Suitable compositions include feed premixes or supplements in which the active ingredient is present in relatively large amounts and which are suitable for direct feeding to the animal or for addition to the feed either directly or after an intermediate dilution or blending step. Typical carriers or diluents suitable for such compositions include, for example, distillers' dried grains, corn meal, citrus meal, fermentation residues, ground oyster shells, wheat shorts, molasses solubles, corn cob meal, edible bean mill feed, soya grits, crushed limestone and the like. The active compound is intimately dispersed throughout the carrier by methods such as grinding, stirring, milling or tumbling. Compositions containing from about 0.005 to 2.0% by weight of the active compound are particularly suitable as feed premixes. Feed supplements, which are fed directly to the animal, contain from about 0.0002 to 0.3% by weight of the active compounds.
Such supplements are added to the animal feed in an amount to give the finished feed the concentration of active compound desired for the treatment and control of parasitic diseases. Although the desired concentration of active compound will vary depending upon the factors previously mentioned, the compound of this invention is usually fed at concentrations of between 0.00001 to 0.002% in the feed in order to achieve the desired antiparasitic result.
In addition, where the instant compound is to be added to an animal's feed, it is possible to utilize the dried mycelial cake from the fermentation broth. The mycelia contain a preponderance of the activity and since the level of the activity of the mycelia can be determined, it can be added directly to the animal's feed.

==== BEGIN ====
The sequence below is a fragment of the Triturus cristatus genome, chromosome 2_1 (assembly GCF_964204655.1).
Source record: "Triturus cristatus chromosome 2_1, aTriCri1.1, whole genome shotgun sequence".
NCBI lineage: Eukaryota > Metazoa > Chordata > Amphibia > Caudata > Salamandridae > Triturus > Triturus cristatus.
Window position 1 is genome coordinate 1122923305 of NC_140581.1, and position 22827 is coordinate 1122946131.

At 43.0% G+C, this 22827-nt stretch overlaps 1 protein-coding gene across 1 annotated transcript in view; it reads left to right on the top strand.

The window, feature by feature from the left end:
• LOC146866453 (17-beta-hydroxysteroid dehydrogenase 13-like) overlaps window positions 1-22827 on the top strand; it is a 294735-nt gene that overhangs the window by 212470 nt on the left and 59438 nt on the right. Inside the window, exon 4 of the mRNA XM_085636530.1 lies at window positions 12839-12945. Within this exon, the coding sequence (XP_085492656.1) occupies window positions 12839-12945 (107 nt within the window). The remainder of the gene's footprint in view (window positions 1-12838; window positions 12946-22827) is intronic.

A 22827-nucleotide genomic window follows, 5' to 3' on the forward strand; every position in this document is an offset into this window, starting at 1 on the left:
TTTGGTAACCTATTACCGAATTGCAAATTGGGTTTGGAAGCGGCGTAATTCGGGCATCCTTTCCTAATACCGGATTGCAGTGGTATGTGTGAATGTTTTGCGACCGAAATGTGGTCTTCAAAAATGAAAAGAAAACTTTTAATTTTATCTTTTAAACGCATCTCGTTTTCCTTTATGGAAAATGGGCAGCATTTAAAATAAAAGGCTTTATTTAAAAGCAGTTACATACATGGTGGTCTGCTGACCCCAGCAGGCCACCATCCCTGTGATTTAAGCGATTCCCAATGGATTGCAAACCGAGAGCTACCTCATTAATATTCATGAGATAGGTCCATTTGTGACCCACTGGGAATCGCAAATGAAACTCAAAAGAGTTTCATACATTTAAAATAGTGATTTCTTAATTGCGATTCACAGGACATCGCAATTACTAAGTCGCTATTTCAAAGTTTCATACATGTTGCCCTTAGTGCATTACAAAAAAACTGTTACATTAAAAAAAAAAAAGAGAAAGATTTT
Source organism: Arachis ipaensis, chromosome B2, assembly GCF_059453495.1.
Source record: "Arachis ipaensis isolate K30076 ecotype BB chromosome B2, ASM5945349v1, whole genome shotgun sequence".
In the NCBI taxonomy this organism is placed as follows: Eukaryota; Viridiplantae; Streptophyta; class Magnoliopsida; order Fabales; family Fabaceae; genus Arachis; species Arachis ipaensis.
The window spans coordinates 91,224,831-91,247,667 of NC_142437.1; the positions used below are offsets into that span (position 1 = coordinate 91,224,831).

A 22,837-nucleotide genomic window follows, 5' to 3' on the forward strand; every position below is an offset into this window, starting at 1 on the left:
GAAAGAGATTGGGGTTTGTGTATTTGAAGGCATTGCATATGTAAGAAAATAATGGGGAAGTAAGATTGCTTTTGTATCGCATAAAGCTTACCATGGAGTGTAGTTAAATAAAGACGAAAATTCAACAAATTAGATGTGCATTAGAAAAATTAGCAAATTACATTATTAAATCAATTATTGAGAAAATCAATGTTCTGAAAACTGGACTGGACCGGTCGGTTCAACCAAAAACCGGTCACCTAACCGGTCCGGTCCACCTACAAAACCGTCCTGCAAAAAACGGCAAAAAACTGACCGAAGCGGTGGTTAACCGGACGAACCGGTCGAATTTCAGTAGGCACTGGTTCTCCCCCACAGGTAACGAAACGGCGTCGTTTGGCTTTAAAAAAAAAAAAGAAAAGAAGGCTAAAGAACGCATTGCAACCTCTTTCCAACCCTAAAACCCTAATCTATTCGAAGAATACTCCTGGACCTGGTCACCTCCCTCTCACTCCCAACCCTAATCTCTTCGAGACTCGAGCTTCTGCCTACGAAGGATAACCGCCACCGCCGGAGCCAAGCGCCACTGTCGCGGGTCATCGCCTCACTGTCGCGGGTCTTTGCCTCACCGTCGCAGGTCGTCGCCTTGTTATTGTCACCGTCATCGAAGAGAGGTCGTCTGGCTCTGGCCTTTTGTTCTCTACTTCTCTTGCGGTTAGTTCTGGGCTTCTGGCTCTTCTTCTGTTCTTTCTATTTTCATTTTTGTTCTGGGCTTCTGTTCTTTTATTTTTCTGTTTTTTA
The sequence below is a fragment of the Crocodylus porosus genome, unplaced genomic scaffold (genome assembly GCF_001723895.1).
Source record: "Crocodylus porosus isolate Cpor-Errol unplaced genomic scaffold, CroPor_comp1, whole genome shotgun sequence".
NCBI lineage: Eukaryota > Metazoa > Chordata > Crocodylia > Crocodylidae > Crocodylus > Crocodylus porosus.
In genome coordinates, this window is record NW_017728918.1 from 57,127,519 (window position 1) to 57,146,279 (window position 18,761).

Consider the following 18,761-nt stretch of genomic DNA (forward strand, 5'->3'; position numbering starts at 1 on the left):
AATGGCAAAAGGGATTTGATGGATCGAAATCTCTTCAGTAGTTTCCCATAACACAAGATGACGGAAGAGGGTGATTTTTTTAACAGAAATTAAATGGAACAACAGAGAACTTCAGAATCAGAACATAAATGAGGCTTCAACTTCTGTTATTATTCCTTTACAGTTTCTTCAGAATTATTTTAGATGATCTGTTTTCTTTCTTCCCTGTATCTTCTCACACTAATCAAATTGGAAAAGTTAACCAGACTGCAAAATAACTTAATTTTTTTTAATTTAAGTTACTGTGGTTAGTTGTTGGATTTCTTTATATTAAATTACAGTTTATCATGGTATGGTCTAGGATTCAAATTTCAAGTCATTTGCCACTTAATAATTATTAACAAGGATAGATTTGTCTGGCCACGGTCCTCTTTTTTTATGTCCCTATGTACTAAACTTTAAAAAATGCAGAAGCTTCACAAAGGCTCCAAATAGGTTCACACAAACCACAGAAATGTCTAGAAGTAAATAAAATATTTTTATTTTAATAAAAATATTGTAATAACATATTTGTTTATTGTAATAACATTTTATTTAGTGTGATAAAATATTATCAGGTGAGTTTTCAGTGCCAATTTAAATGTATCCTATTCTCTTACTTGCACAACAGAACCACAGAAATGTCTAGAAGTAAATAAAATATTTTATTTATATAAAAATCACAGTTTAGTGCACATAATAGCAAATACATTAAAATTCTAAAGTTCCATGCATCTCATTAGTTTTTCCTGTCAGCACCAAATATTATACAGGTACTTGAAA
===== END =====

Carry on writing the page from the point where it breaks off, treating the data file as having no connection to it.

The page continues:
The compound of this invention has a broad spectrum of activity against many internal parasites at low dosage levels and in many different animals. At levels of about 2.5 mg per kg of animal body weight, concentrated mixtures of the instant compounds are fully active in sheep against Haemonchus contortus, Ostertagia circumcincta, Trichostrongylus axei, Trichostrongylus colubriformis, Cooperia spp., and Oesophagostomum columbianum. Similarly in cattle at dosages as low as 0.043 mg/kg the instant compound is fully active against Ostertagia ostertage, Trichostrongylus axei, Trichostrongylus colubriformis, Oesophagostomum radiatum and Dictyocaulus viviparus. In addition, a horse infected with bots (Gastrophilus intestinalis and Gastrophilus haemorrhoidalis), large and small strongylus and Oxyuris was successfully treated with 10 mg/kg (about 1% active compound by weight) of a mixed concentrate of the instant compounds, and a dog infected with the microfilarial stage of heartworm (Dirofilaria immitis) was successfully treated with a single oral dose at 10 mg/kg (about 1% active compound by weight) of a concentrate of the instant compound. In rodents, such as mice, infections of Syphacia, Nematospiroides and Aspiculuris have been successfully treated by the oral administration of the instant compound or of the concentrate obtained from the extraction of the mycelia.